But out of the ring, just how effective is Muay Thai? As Tham will testify, it’s “very realistic and useful”, as he shyly confesses, he’s seen his fair share of action. The sport has earned itself a reputation for being pretty intense. Tham’s most recent injury was a broken nose cartilage when he took part in a tournament in Thailand in June.
But that doesn’t deter women from joining in the fun. “I feel that there’s no gender gap,” says Candy Ho, a 21-year old student at the National University of Singapore. Muay Thai isn’t even Ho’s first foray into martial arts, who has a background in karate as well. She joined the sport to try something new and build up her anaerobic system. “As a woman, all these martial arts strengthen me and give me a fighting spirit,” she proudly proclaims. Since joining Muay Thai, she’s sustained her own set of injuries. “I’ve had a lot of bruises and shin injuries. The guys’ shins are definitely harder!”
One of the reasons that Muay Thai’s been gaining popularity in Singapore recently could be attributed to kickboxing classes held in gyms. But while both certainly provide one heck of a workout, practicality is the most predominant aspect that sets Muay Thai apart. “Anyone can punch a bag hard. Distancing comes into play; and getting hit and being able to stay composed is important,” explains Tham.
Fight Club: West Kickboxing and Martial Arts Dojo #02-10B, West Coast Recreation Centre, 12 West Coast Walk, 9003-0269 (for instructor Tham Boon Kit).
When Philip Lee, the 52-year-old chairman and chief instructor of Aikido Shinju-Kai speaks, it’s with inviting warmth and welcoming gestures. Yet, the moment training begins, those gestures quickly turn into swift maneuvers, as he subdues his students with lighting fast precision, tossing them to the ground like the proverbial rag doll.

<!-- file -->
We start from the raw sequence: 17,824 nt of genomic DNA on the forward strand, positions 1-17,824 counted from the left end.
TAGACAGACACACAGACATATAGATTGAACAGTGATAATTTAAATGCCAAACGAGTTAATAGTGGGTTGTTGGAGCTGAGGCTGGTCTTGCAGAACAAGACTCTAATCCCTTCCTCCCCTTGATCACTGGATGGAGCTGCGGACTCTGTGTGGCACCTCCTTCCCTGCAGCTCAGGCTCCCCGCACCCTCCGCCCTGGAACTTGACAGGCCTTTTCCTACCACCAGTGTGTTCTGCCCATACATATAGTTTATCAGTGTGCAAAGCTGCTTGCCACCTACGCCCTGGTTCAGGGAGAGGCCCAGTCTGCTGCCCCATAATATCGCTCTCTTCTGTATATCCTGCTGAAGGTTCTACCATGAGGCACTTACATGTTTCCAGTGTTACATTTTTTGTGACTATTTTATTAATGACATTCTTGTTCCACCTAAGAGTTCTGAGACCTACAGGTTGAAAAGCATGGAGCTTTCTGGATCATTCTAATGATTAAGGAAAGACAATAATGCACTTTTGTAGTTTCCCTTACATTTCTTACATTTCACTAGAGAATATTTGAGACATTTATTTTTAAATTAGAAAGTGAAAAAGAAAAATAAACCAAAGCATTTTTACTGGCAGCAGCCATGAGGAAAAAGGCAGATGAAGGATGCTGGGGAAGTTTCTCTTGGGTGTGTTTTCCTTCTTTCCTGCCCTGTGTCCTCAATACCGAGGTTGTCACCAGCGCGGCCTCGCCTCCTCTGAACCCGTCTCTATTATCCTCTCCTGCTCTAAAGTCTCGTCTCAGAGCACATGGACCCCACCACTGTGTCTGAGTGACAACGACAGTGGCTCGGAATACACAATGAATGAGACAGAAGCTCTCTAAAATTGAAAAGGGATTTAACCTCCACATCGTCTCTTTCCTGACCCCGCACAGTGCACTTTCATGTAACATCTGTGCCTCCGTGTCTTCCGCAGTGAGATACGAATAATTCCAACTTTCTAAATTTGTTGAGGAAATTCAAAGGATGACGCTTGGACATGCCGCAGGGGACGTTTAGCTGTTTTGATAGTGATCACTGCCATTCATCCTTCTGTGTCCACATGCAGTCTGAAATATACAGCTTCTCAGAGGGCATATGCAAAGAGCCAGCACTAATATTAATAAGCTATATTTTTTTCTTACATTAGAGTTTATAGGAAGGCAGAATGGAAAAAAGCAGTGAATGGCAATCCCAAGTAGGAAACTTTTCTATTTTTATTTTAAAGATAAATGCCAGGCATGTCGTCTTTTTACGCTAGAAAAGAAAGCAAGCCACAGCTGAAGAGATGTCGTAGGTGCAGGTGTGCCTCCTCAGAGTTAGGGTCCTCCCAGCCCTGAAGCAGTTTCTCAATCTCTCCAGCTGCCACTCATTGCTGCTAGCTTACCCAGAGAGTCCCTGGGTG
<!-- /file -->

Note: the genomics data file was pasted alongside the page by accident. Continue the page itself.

Aikido involves using the opponents’ movement against them instead of blocking it. Rather than simply learning how to lay the smackdown on someone, aikido focuses on flexibility, finesse and even relaxation. In fact, Lee compares the martial art more to a graceful dance than to any other full contact sport out there.
Because of its non-aggressive nature, one of the most important things you learn in aikido is to attain a certain level of mental calm to understand your opponent’s attack and the best way to deal with it. “It’s just movement and how to plan with his force,” explains Lee. “We don’t block or fight against force. It’s not about clashing with the opponent; it’s about harmonizing. Aikido needs a lot of understanding.”
Yet, just because its one of the least aggressive martial arts out there, don’t think for a second that aikido isn’t as effective in fending off attacks in realistic situations. Just ask the Singapore Armed Forces’ Guards Units, the Police Academy, and even Singapore Airlines’ cabin crew—all of whom are trained in aikido.
The diversity shows in one class’ turn-out at Aikido Shinju-Kai, a small sample of the 3,000 members that this school boasts island-wide. While the majority of students are professionals or executives in their 20s and 30s, there are also a handful of retirees…and they handle themselves just as well as their younger counter-parts.
There are also a large number of women taking the class. Says Lim Cheen Cheen, “The appeal is more for the spiritual side and not just physical strength. Aikido really builds up your strength in character.” The 31-year-old enjoys aikido so much that she actually left her architectural job of three years to become a full time instructor for Aikido Shinju-Kai.
Regardless of age or gender, everyone can find something in aikido, whether as a form of self-defense, exercise or simply as a way to clear your mind from the daily grind’s clutter.
Fight Club: Aikido Shinju-Kai 3/F Martial Arts Hall, HomeTeam NS-JOM Clubhouse, 31 Ah Hood Rd., 6256-0111.
Although you won’t hear about them as much as other, “safer” activities, full contact sports have a strong, passionate and loyal following in Singapore. With so few events taking place locally—and our competitors usually having to travel around the region for competitons—now seems like a good time to bring back the glory days of these sports.